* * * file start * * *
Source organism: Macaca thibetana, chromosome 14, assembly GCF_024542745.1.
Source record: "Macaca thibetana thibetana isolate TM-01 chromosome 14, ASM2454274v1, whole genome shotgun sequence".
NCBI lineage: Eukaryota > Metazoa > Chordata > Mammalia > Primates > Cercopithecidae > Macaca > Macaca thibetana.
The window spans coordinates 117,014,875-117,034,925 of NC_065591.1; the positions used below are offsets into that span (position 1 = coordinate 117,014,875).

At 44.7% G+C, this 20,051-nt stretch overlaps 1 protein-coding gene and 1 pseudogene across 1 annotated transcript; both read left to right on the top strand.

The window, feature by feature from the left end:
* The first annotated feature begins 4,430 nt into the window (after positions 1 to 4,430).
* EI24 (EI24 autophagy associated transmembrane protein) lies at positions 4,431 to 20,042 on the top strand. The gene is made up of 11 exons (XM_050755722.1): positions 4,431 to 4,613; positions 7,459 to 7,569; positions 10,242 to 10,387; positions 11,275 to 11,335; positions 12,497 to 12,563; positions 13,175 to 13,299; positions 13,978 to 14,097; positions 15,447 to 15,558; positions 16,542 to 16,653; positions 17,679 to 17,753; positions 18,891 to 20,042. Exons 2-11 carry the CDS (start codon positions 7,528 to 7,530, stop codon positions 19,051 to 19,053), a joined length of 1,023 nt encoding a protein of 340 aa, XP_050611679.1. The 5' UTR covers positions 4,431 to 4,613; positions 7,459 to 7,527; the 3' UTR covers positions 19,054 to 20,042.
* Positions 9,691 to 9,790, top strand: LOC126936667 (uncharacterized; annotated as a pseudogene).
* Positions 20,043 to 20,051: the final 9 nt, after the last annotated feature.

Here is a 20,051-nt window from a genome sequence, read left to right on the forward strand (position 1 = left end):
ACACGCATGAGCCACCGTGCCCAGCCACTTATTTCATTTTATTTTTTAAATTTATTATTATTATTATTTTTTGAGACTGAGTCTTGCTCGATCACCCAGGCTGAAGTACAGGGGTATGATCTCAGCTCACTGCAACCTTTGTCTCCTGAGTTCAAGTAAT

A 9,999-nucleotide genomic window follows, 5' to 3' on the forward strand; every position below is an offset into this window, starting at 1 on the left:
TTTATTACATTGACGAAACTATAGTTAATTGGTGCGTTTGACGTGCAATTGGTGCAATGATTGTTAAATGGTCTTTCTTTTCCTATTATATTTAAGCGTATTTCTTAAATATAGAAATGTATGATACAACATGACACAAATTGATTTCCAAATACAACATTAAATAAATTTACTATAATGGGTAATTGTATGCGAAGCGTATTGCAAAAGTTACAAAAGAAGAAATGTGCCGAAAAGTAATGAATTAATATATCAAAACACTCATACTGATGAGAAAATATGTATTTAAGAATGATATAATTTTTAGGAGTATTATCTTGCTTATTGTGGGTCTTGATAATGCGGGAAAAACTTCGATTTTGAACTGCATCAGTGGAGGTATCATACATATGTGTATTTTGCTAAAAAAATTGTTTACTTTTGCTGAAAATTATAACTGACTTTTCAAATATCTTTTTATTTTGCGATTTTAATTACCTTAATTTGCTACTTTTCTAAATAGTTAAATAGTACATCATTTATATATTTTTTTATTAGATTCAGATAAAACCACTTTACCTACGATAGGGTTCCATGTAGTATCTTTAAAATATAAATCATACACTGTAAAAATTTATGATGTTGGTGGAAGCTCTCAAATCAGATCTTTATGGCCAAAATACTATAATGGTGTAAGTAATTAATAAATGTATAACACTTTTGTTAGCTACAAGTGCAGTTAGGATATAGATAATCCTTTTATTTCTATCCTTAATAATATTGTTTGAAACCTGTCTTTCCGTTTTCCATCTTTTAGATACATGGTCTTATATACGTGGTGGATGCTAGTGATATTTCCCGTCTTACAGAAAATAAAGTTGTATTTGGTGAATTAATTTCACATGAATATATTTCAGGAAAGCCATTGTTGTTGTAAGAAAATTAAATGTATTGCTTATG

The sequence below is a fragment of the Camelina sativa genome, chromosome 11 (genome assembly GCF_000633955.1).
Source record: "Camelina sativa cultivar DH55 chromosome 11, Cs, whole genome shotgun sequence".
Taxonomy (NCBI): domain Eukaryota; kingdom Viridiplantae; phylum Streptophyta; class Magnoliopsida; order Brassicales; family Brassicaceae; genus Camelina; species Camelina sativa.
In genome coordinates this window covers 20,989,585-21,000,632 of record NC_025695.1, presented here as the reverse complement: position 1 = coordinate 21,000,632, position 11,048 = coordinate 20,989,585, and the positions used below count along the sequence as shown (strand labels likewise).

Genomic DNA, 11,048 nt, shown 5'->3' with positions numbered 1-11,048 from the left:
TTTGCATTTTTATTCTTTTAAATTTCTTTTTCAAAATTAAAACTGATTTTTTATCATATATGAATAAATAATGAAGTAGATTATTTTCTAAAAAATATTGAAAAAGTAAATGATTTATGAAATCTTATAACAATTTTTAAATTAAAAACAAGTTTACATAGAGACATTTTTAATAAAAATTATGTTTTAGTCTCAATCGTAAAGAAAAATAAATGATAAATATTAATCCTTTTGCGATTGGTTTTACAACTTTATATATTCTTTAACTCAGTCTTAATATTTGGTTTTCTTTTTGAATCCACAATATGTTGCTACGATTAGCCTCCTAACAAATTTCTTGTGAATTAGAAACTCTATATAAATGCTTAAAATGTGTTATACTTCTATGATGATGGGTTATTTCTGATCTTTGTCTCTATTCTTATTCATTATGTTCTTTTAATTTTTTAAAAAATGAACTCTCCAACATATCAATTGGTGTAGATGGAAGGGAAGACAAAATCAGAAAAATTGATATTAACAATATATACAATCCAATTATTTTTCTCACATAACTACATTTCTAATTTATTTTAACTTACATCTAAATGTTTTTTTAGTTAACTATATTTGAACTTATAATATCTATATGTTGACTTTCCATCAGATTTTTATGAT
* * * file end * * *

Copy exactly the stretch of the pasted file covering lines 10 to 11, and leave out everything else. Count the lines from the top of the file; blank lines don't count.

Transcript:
* Positions 20,043 to 20,051: the final 9 nt, after the last annotated feature.

Here is a 20,051-nt window from a genome sequence, read left to right on the forward strand (position 1 = left end):